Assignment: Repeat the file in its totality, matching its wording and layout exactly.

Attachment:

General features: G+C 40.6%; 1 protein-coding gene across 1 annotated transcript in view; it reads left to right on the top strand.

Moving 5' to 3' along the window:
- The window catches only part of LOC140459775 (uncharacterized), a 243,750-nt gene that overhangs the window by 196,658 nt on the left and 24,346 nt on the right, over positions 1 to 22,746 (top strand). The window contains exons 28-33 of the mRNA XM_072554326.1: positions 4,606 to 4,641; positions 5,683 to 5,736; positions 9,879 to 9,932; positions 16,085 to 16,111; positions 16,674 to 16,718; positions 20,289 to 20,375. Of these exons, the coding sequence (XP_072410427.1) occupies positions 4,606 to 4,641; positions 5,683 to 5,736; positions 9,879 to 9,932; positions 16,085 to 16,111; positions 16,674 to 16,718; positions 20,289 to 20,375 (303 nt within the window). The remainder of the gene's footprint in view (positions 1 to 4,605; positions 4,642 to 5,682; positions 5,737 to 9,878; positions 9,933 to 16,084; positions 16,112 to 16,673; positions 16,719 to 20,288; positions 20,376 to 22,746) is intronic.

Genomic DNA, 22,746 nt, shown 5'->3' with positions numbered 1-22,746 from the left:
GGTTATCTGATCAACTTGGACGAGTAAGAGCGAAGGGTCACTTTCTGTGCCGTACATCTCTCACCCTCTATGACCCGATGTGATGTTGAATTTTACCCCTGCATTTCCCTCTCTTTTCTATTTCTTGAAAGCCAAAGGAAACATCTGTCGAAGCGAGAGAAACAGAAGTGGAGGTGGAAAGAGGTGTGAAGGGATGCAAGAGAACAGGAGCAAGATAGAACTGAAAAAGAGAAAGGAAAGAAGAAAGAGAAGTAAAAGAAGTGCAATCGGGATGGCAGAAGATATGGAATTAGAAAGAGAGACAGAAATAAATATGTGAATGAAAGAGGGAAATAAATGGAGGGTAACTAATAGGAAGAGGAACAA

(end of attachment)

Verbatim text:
General features: G+C 40.6%; 1 protein-coding gene across 1 annotated transcript in view; it reads left to right on the top strand.

Moving 5' to 3' along the window:
- The window catches only part of LOC140459775 (uncharacterized), a 243,750-nt gene that overhangs the window by 196,658 nt on the left and 24,346 nt on the right, over positions 1 to 22,746 (top strand). The window contains exons 28-33 of the mRNA XM_072554326.1: positions 4,606 to 4,641; positions 5,683 to 5,736; positions 9,879 to 9,932; positions 16,085 to 16,111; positions 16,674 to 16,718; positions 20,289 to 20,375. Of these exons, the coding sequence (XP_072410427.1) occupies positions 4,606 to 4,641; positions 5,683 to 5,736; positions 9,879 to 9,932; positions 16,085 to 16,111; positions 16,674 to 16,718; positions 20,289 to 20,375 (303 nt within the window). The remainder of the gene's footprint in view (positions 1 to 4,605; positions 4,642 to 5,682; positions 5,737 to 9,878; positions 9,933 to 16,084; positions 16,112 to 16,673; positions 16,719 to 20,288; positions 20,376 to 22,746) is intronic.

Genomic DNA, 22,746 nt, shown 5'->3' with positions numbered 1-22,746 from the left:
GGTTATCTGATCAACTTGGACGAGTAAGAGCGAAGGGTCACTTTCTGTGCCGTACATCTCTCACCCTCTATGACCCGATGTGATGTTGAATTTTACCCCTGCATTTCCCTCTCTTTTCTATTTCTTGAAAGCCAAAGGAAACATCTGTCGAAGCGAGAGAAACAGAAGTGGAGGTGGAAAGAGGTGTGAAGGGATGCAAGAGAACAGGAGCAAGATAGAACTGAAAAAGAGAAAGGAAAGAAGAAAGAGAAGTAAAAGAAGTGCAATCGGGATGGCAGAAGATATGGAATTAGAAAGAGAGACAGAAATAAATATGTGAATGAAAGAGGGAAATAAATGGAGGGTAACTAATAGGAAGAGGAACAA